Heat the chocolate until just melted, then stir in enough vegetable oil to get a pipeable consistency (I used too much – be sparing and add it slowly!). If necessary, let the chocolate mixture cool slightly to thicken so that it is not too runny.

Place the chocolate in a disposable piping bag or small Ziplock bag and snip off the tip to make a small hole. I recommend a practice run on waxed paper before writing on the cake.

With the writing chocolate, pipe the word “Sacher” either on each cake or between 6 of them, and add any decorative flourishes you wish. Chill the cakes until the glaze is completely set, at least 1 hour.

Let the cakes come to room temperature for about 1 hour before serving.

*****

Daring Kitchen blog checking lines: The October Daring Bakers’ challenge was brought to us by Korena of Korena in the Kitchen. She took us to Austria and introduced us to the wonders of the Sachertorte.

You can download the original Daring Kitchen recipe pdf here.

Posted in cake, daring bakers, dessert, snack, sweet | 12 Comments

Cream cheese swirl bread

Fancy a rich, sweet bread for breakfast this weekend?

Cream cheese swirl bread

Weekend breakfasts around here are rarely a family affair. Instead, it’s a slow trickle of people wandering out from under the covers to grab a coffee or a slice of toast. Once the temperature starts dropping, though, I am more inclined to rally them round the table (although admittedly it’s more like brunch before I can get some of them out of bed). Steaming mugs of coffee or hot chocolate, slabs of sweet bread and a whole lot of laughter is a great way to start a day, especially if the sky is grey and the leaves are falling onto the damp ground.

Makes 2 loaves

Dough

500g (scant 4 cups) all-purpose (plain) flour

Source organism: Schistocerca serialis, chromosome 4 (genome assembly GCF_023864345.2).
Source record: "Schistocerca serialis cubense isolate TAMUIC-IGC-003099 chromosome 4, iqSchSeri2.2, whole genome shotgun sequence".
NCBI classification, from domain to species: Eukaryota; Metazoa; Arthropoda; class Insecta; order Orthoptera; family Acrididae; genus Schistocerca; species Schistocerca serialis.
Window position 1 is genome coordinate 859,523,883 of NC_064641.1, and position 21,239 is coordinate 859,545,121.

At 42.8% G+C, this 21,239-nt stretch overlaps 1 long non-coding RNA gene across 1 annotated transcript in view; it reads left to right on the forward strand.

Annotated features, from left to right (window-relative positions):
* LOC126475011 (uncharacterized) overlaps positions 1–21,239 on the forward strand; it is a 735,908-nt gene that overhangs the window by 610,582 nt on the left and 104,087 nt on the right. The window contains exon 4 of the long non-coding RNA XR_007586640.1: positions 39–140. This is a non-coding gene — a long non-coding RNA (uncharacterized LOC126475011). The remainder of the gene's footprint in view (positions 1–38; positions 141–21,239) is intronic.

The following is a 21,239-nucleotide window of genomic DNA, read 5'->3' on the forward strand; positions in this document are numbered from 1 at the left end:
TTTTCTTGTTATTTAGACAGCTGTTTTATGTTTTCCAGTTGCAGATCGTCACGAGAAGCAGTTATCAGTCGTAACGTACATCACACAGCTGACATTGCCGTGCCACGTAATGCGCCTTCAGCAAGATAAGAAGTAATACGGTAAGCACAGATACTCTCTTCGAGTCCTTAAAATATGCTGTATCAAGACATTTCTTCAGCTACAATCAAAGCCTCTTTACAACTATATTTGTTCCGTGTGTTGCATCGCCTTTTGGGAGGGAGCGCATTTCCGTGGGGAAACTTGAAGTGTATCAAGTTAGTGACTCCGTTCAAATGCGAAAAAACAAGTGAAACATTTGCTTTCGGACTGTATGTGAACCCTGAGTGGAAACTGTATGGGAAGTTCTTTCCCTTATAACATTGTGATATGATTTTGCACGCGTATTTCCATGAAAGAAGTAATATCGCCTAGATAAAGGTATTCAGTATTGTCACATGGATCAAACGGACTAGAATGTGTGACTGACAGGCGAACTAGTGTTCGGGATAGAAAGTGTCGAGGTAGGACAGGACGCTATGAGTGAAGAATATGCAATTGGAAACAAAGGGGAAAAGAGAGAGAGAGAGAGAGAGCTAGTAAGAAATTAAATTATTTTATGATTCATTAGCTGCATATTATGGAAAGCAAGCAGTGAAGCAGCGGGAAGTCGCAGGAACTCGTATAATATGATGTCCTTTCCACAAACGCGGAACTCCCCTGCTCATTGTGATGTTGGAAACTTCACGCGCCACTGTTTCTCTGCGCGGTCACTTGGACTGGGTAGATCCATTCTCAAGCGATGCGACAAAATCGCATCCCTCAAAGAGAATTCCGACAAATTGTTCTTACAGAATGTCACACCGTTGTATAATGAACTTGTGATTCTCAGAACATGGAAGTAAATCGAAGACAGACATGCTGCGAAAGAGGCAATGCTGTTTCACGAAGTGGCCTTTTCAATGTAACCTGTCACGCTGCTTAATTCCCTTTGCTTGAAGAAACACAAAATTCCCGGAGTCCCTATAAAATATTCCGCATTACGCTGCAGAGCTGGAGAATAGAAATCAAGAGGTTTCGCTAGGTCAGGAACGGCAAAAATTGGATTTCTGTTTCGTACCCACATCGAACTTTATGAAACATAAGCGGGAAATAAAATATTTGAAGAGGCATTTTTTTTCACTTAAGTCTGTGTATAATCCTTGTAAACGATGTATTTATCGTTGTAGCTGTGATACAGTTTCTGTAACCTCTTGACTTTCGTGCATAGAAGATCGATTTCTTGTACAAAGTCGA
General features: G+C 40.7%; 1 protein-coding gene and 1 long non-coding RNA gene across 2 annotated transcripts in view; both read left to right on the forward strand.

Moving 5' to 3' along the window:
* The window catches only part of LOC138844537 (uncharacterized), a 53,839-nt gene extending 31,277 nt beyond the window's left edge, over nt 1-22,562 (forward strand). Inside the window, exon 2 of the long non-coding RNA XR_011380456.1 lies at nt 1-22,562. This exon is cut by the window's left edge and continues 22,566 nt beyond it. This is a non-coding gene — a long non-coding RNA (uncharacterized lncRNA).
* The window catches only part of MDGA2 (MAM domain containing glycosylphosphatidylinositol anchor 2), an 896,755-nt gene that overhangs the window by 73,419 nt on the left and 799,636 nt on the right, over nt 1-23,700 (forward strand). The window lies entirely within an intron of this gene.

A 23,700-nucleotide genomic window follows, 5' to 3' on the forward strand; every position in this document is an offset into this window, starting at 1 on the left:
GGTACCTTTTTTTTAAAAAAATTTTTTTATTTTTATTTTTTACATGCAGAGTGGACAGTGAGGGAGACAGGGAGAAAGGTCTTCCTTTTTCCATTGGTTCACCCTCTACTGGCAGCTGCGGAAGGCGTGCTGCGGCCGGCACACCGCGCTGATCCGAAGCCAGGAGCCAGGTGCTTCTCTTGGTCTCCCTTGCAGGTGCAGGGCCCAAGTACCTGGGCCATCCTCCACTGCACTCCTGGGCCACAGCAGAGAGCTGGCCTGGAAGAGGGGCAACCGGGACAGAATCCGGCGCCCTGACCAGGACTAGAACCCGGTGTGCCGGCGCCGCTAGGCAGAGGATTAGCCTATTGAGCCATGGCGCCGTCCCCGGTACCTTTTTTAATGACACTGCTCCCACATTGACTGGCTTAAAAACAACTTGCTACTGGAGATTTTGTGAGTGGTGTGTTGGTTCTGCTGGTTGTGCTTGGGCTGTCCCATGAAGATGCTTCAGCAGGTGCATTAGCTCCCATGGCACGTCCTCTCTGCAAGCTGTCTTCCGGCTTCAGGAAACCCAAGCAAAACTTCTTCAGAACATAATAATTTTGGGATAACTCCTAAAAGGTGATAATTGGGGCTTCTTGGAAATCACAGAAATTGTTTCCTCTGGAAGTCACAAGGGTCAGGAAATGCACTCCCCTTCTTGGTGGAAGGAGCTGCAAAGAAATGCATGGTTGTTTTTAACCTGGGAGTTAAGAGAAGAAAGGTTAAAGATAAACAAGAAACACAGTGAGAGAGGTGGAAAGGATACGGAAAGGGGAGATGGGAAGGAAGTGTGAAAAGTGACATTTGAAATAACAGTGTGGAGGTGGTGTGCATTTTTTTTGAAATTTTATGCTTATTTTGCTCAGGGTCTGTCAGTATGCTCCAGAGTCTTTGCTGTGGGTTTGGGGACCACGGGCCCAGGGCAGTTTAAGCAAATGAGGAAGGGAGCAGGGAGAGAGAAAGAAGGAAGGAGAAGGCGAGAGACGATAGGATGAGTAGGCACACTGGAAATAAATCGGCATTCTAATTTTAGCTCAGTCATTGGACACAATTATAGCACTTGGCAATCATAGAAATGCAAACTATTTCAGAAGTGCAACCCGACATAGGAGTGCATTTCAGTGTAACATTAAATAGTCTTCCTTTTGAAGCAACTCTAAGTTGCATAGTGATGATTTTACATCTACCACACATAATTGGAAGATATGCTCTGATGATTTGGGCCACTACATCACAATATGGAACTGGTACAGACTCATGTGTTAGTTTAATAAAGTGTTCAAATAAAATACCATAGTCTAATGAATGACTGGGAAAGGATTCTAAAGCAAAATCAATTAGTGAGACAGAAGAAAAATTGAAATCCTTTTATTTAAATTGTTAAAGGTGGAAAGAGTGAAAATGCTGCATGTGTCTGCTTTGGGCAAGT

1 x 7g sachet (2 1/4 tsp) instant dry yeast
300ml (1 1/4 cups) milk
50g (1/4 cup) granulated (white) sugar
1 tsp salt
1 large egg, lightly beaten
1 tsp vanilla extract

Filling

200g (7 oz) cream cheese
2 tsp vanilla extract
250g (2 cups unsifted) powdered (confectioners’) sugar
65g (1/2 cup) all-purpose (plain) flour

Topping

1 egg lightly beaten with 1 tsp water
2 tsp sugar

Dough

In a large bowl, whisk together 250g (2 cups) of flour and the yeast.

In a small saucepan, mix the milk, sugar and salt, and warm over medium-low heat until the sugar dissolves and the milk reaches 45°C (110°F).

Add the milk mixture, egg and vanilla to the flour and yeast and mix until smooth.

Add the remaining flour half a cup at a time, until you have a smooth dough, kneading for at least 5 minutes. It will start out sticky, but it will become soft and smooth as you knead.

Place in a lightly greased bowl, cover with plastic wrap and set aside in a warm place until it doubles in size, about one hour.

The dough can now be refrigerated in an airtight container overnight, if desired.

Filling, assembly & baking

Butter or spray two 25cm (10″) loaf pans.

Stir together cream cheese, milk and vanilla until smooth. Whisk together the powdered sugar and flour, then add to cream cheese mixture and stir to combine.

On a lightly floured surface and using a lightly floured rolling pin, roll out dough to a 40 x 50cm (16 × 20”) rectangle.

Spread dough with filling then roll up from the short edge to form a tight log. Cut into two equal halves.

Transfer loaves to the pans, brush with egg wash, cover loosely with plastic wrap and allow to rise for about one hour. Rising will take longer if dough was refrigerated overnight.

Preheat oven to 180°C (360°F).

Brush loaves with egg wash, sprinkle with sugar, and bake in centre of oven for about 25 minutes, until golden.

Cool in the pans for 5 minutes then remove to a wire rack to cool.

Store in an airtight container for up to 5 days (although fresh is best).

Posted in bread, breakfast, snack, sweet | 1 Comment